- Petition started against plans to close advisory unit
- MP questions Department of Health’s decision
- RCN chief executive writes letter to Jeremy Hunt
Opposition is mounting to government plans to scrap the nursing and midwifery advisory unit at the Department of Health.
An influential MP has quizzed the government on the plans and the Royal College of Nursing’s chief executive has written to the health secretary about them in the wake of concerns from its members.
A petition has also been set up on the parliamentary website in protest which has already received support from over 1,000 people.
As previously reported by Nursing Times, the decision to scrap the Nursing, Midwifery and Allied Health Professions Policy Unit forms part of wider cost-cutting measures. But nursing leaders have expressed concern that it will mean nursing no longer has a voice at the highest level of policy-making.
- Department of Health to scrap nursing advisory unit
- Loss of DH nursing advisory unit strongly criticised
- Exclusive: DH jobs threat stokes fear of fall in nurse influence
Dr Sarah Wollaston, the former GP who chairs the Commons’ health select committee, has now submitted a series of written questions to the DH on the controversial plans.
Dr Sarah Wollaston
She asked Jeremy Hunt what steps he intends to take to “ensure nurses are consulted on the department’s future policies” given the closure of the unit. She also wanted to know “what mechanisms he plans to put in place to ensure ministers receive impartial nursing advice”.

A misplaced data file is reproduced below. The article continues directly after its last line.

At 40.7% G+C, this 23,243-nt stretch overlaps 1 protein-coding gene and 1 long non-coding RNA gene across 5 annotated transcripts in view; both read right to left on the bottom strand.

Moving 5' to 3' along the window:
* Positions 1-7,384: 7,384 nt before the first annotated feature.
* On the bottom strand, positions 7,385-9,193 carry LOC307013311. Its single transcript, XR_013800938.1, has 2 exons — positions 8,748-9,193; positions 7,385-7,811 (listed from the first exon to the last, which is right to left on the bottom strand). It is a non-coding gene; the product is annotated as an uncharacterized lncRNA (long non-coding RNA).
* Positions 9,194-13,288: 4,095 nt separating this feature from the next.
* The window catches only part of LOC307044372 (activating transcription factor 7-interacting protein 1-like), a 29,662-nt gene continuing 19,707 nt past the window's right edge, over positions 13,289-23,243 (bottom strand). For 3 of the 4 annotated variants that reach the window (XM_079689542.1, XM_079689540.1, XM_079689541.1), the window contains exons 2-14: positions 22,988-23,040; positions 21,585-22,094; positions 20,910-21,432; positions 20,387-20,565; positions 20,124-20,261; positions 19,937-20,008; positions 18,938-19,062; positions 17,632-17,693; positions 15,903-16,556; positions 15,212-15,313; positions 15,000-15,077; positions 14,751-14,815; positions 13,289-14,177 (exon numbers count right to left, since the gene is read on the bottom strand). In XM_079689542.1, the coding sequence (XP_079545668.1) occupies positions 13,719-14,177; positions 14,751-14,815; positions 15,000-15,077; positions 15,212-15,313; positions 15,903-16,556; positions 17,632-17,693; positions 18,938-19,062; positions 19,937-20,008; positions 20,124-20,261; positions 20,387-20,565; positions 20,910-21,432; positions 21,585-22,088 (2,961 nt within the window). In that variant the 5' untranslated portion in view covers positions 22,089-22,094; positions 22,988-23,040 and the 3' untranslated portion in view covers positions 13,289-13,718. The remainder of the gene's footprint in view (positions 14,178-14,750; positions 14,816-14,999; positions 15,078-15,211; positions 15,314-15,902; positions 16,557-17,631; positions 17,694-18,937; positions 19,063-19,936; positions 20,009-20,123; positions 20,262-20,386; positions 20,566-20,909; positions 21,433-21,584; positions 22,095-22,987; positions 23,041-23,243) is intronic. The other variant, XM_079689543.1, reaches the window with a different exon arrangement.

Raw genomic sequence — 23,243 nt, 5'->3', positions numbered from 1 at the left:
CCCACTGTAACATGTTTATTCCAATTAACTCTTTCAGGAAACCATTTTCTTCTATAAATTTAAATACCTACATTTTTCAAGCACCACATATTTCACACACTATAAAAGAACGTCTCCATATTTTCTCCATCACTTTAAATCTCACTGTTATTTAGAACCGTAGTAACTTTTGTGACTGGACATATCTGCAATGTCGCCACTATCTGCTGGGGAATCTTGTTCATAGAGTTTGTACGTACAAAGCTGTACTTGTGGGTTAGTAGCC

There have also been concerns about a lack of consultation over the proposal to shut down the unit, which will see the loss of seven staff. Dr Wollaston, who is Conservative MP for Totnes, asked the health secretary whether staff and “external stakeholders” had been consulted.
Finally, she asked what steps Mr Hunt would take to ensure UK nursing was effectively represented at the World Health Assembly and other key international policy gatherings.
At the RCN’s annual congress last week, members voted unanimously to campaign for a “strong, permanent and expert” nursing voice at the “heart of the Department of Health”.
It followed a debate in which union members, including RCN president Cecila Amin, criticised the planned cuts.
Edward Freshwater, a nurse from the RCN’s mental health forum, said: “It has become clear our government intends to sideline the views of nurses with the closure of the policy unit.”
RCN Congress 2016
In the wake of the debate, RCN chief executive and general secretary Janet Davies told delegates that she had subsequently written to the health secretary about the plans. Nursing Times understands that she is yet to receive a reply.
However, the DH has said it is “absolutely committed to ensuring the voice of nursing is heard loud and clear in all of our policy-making”.
Changes made through the “DH 2020” programme “are being done transparently and following extensive engagement with staff”, said a DH spokeswoman.